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Toasts of the President and Governor Love at a Dinner in Colorado Springs

September 01, 1969

Governor Love, Mrs. Love, and all of the distinguished Governors and their guests and our guests tonight:

I very much appreciated those very warm words and the welcome that I have received, along with my wife, on this occasion.

Naturally, after hearing such words, I tend to think of the last time I attended a Governors' Conference, and none of you were there. Because I understand that the senior Governor of all the Governors here is the Governor of the State of New York, Nelson Rockefeller, and I know where he was in 19541--he was in Washington with me.

At that time you will remember that we developed the Federal highway program and President Eisenhower had a death in his family,2 and I had the responsibility of going to the Governors' Conference, which was held in New York State that year, and presenting that program, the Federal highway program.

So it has been 15 years since the Governors have invited me back. I appreciate being invited back. We have a very high regard for Governors in this administration. We have a Governor as Vice President. We have three Governors in the Cabinet,3 and certainly if any Governors are interested in other positions, we have those, too.

So tonight I could talk about Governors, as I will a little later when we get into what I understand is the formal speech that you have to listen to.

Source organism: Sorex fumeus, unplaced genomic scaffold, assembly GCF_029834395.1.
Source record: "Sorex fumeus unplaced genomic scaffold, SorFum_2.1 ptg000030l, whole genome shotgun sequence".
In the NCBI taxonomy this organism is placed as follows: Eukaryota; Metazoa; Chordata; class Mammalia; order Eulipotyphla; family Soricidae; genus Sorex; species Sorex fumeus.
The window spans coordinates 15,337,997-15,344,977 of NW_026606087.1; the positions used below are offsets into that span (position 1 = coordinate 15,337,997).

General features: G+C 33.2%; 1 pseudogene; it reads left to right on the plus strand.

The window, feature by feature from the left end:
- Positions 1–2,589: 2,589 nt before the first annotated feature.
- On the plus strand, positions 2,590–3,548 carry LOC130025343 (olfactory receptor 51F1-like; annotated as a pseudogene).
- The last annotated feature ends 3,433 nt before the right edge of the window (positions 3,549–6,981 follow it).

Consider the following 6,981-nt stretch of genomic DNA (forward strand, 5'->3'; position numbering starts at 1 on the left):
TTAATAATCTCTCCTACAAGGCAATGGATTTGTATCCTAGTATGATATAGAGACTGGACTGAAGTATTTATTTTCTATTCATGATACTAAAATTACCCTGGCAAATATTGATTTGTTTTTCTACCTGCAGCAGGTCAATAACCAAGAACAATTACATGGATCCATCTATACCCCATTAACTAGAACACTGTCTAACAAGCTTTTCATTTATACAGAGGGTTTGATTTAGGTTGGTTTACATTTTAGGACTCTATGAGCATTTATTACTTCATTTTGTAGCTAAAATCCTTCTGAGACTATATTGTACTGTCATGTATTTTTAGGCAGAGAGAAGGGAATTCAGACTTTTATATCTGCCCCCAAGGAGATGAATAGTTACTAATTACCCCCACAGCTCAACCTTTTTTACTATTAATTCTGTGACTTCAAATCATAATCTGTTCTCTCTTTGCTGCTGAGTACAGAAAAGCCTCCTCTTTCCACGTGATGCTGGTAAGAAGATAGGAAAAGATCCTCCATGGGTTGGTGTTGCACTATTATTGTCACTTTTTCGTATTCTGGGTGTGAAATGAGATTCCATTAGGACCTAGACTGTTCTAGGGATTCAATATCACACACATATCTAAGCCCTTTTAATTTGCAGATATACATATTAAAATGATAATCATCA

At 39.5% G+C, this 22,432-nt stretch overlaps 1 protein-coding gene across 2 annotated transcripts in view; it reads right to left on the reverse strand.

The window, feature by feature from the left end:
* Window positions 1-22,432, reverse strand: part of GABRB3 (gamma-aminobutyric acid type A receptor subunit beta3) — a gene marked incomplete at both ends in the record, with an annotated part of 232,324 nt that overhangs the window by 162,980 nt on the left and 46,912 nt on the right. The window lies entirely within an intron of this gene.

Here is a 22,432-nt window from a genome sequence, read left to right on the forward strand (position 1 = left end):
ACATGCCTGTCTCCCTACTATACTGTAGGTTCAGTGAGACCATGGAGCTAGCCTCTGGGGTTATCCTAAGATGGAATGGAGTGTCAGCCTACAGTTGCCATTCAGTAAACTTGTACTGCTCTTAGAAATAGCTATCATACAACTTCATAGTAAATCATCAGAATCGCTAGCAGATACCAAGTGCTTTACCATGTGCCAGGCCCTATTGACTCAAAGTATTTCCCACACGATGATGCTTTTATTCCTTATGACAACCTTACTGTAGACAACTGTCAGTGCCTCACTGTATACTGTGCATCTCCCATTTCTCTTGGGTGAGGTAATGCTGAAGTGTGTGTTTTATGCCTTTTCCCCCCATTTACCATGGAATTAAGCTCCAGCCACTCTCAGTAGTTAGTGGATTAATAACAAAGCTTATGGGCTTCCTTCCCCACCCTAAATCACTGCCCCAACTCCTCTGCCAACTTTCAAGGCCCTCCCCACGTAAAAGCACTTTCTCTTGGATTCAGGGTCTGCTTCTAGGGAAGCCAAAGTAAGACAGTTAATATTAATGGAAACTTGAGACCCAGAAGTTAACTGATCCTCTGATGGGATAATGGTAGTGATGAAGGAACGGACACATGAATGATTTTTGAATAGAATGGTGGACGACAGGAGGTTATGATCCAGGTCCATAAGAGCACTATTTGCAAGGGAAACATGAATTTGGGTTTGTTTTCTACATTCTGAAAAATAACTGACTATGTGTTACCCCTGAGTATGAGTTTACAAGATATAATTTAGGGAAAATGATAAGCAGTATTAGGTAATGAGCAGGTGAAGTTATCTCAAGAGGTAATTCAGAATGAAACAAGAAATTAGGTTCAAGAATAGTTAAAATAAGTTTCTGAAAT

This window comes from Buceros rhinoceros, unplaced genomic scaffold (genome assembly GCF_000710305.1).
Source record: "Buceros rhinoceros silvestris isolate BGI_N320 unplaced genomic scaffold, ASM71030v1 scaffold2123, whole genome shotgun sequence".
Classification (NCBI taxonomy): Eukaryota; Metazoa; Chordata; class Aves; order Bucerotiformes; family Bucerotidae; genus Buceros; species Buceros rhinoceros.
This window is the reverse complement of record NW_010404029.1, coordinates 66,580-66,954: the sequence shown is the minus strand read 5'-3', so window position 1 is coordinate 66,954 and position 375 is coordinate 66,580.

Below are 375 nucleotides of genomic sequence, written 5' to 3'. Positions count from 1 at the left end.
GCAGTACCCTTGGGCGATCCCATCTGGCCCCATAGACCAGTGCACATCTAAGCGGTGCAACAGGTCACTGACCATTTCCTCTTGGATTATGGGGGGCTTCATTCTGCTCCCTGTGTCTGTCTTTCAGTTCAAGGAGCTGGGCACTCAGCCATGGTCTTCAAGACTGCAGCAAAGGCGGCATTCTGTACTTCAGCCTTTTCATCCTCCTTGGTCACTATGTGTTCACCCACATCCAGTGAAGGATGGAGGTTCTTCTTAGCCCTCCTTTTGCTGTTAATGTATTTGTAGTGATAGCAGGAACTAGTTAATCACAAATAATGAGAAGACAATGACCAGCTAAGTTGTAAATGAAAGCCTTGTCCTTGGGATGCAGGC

I think that on this occasion that all of you would agree that perhaps a brief remark with regard to others who are so responsible for our success might be in order.

I have been sitting here at a table with the wife of the Governor of Colorado on one side and the wife of the Governor of Virginia [Mrs. Mills E. Godwin] on the other. And in a completely bipartisan way, I have learned, really again, how much the first ladies of the States and the first ladies in our families mean to any man in a political career.

I was talking to Mrs. Love. I tried to get in on some of her secrets. I said: "What do you do when somebody calls, and the man is sitting right there, and says, Is he in?'"

She is a very smart wife, I can assure you. Because she said: "I begin by saying, he is not in. Who is calling?" Now if it is a dumb wife, she says, "Who is calling?" and then says, "He is not in."

Virtually all of the wives here have to be of very great intelligence to know how to handle those calls. Of course that is only the smaller part of it; the correspondence, making the arrangements for such a beautiful party like this, and then having those two delightful children-I say children, teenagers--hand out the favors for the evening.

I know and you know, as Governors, how much time went into planning this party, and I think that all of the wives deserve our special appreciation. They deserve our appreciation for first being married to a man who is in politics. That is hard enough.

Then they deserve appreciation for the fact that they have campaigned with us through the years. I say this for our Republican and Democratic colleagues here tonight because, believe me, the lot of man is hard enough. He has to make all those speeches. The wife has to listen to them, and that is harder.